To help with the decision-making process, I trundled out to Oxford in our Discovery Sport and filled it up with their family of five, plus me.
That’s about as full as it’s ever going to get in my hands, but the car proved even better than expected at carrying that number of people.
The Discovery Sport may have a relatively compact footprint, but it never ceases to amaze me how much room there is inside.
The sliding and reclining middle row of seats provide generous leg room for occupants, particularly in their rearmost position, and moving them forwards frees up a surprising amount of space in the back.
The rearmost seats aren’t electrically operated but can be pulled up from the boot floor or folded away again quickly and easily, via a strap on the back of each seatback.
My cousin’s husband, at around 6ft tall, sat in one of them for part of our short tour around Oxford and professed to be perfectly comfortable.
Climbing in and out of the third row can be awkward for adults, though; there’s a real possibility of a head-first tumble if you’re not careful.
On occasion, I’ve noticed a rattle from the rear of the cabin, but it doesn’t signify a fault or poor build quality — just that something isn’t positioned correctly.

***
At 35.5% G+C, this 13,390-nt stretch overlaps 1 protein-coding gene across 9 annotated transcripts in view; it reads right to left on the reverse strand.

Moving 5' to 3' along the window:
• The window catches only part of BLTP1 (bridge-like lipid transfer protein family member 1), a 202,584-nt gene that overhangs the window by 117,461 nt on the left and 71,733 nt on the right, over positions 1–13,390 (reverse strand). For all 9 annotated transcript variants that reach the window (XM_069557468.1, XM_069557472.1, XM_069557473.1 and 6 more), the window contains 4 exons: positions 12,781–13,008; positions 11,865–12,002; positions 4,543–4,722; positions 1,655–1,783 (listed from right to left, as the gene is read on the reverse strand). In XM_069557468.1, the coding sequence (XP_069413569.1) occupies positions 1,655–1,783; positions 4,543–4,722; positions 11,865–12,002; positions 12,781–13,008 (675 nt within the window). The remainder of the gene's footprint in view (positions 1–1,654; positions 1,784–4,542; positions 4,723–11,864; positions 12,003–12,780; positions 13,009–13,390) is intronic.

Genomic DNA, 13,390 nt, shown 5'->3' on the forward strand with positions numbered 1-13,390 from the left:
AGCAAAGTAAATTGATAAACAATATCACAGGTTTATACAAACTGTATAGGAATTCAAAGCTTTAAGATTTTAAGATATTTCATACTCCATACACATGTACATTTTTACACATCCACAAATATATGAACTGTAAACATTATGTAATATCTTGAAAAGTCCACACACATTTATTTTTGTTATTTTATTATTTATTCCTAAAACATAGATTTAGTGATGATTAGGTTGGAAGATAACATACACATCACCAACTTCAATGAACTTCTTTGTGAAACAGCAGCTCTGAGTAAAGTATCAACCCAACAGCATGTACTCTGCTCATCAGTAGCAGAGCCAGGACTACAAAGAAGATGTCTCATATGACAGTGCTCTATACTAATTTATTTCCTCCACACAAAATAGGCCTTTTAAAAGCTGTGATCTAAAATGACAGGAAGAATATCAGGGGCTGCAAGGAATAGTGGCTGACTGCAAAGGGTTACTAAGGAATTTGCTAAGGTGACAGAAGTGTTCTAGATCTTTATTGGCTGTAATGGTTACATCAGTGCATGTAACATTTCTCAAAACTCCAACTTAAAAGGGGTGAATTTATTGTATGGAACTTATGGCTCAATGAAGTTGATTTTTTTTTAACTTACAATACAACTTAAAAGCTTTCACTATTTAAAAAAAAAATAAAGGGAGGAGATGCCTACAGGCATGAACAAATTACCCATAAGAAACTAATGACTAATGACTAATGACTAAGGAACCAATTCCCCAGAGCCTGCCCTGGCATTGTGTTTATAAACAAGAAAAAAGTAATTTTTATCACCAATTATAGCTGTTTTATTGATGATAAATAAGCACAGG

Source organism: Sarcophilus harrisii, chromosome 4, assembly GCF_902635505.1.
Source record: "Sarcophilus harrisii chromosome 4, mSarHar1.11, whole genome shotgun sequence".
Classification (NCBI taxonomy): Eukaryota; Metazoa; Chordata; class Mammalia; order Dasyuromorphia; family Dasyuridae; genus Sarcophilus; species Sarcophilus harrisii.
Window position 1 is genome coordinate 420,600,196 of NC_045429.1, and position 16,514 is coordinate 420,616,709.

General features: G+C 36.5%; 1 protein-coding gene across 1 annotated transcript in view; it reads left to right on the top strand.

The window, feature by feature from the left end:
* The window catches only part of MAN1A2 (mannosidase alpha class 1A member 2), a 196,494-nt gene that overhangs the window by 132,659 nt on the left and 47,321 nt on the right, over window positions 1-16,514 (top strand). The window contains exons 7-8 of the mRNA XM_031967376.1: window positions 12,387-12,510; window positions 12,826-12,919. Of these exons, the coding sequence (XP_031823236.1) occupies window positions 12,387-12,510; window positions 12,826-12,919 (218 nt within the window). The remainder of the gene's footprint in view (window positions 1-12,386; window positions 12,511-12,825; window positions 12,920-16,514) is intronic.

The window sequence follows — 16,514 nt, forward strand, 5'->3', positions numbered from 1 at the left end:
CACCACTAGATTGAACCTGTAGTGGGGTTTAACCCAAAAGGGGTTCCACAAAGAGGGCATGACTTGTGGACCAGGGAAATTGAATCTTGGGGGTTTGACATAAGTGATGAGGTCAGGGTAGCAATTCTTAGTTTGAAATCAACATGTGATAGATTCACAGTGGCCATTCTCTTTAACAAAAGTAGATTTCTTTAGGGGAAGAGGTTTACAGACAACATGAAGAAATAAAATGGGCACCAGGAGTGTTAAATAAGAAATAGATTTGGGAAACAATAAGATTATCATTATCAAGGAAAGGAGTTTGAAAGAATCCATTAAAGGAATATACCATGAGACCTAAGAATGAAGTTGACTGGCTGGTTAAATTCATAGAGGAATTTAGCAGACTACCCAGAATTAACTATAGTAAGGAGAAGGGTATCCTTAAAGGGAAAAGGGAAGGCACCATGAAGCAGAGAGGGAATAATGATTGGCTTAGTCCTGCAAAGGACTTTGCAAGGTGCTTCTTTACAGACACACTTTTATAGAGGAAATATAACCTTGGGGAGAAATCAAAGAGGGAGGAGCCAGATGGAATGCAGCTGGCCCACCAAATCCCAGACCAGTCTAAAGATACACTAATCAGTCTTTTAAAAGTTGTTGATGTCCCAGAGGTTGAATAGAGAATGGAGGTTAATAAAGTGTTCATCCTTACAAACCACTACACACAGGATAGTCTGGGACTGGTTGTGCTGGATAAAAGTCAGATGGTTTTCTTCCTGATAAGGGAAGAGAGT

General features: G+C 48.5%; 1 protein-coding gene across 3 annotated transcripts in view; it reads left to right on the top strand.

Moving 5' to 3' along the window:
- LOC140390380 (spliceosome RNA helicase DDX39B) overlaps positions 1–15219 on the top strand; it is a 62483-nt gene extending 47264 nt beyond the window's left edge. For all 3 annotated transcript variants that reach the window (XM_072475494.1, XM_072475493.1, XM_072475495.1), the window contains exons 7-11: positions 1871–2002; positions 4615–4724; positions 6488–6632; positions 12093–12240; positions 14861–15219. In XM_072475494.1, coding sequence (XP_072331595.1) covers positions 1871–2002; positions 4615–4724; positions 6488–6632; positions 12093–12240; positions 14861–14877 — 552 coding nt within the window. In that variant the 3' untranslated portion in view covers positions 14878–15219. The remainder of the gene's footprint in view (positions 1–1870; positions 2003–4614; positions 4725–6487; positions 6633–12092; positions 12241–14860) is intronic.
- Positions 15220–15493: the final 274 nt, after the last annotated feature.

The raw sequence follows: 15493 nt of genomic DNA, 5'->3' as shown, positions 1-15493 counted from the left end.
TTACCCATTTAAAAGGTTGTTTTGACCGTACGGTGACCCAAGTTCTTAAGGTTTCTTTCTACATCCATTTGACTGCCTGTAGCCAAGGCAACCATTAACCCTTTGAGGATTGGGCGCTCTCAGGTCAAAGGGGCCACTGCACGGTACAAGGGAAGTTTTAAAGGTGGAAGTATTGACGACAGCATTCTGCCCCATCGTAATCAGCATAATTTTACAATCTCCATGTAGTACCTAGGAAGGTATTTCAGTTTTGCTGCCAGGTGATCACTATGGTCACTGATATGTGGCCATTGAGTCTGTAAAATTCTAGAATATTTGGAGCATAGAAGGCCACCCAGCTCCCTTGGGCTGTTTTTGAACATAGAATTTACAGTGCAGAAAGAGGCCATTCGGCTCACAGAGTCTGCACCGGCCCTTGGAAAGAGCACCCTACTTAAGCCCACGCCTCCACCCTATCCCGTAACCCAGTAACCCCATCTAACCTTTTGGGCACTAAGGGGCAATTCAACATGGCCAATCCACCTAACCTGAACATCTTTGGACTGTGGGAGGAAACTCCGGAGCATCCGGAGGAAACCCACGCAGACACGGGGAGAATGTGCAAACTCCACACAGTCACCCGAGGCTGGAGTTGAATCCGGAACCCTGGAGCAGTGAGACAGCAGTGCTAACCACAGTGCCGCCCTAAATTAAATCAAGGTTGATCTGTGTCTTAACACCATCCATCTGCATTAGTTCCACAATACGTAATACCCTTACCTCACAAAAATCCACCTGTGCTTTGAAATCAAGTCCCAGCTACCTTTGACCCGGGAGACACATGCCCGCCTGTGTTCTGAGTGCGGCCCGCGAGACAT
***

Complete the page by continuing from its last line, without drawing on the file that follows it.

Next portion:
If you make sure that the rearmost seatbelts are tucked into their clips on the inside of the D-pillars, the middle-row seatbacks aren’t touching the load cover and the load cover is retracted, progress is much more likely to be rattle-free.
The presence of the seats in the boot floor also had me wondering where the optional space-saver spare wheel resided, so I stuck my head under the rear to investigate, and sure enough, there it was.
I can’t say I’d ever want to have to retrieve it from there on a rainy night, but carrying a space-saver is much more reassuring than a repair kit.
Land Rover Discovery Sport HSE TD4 180 auto
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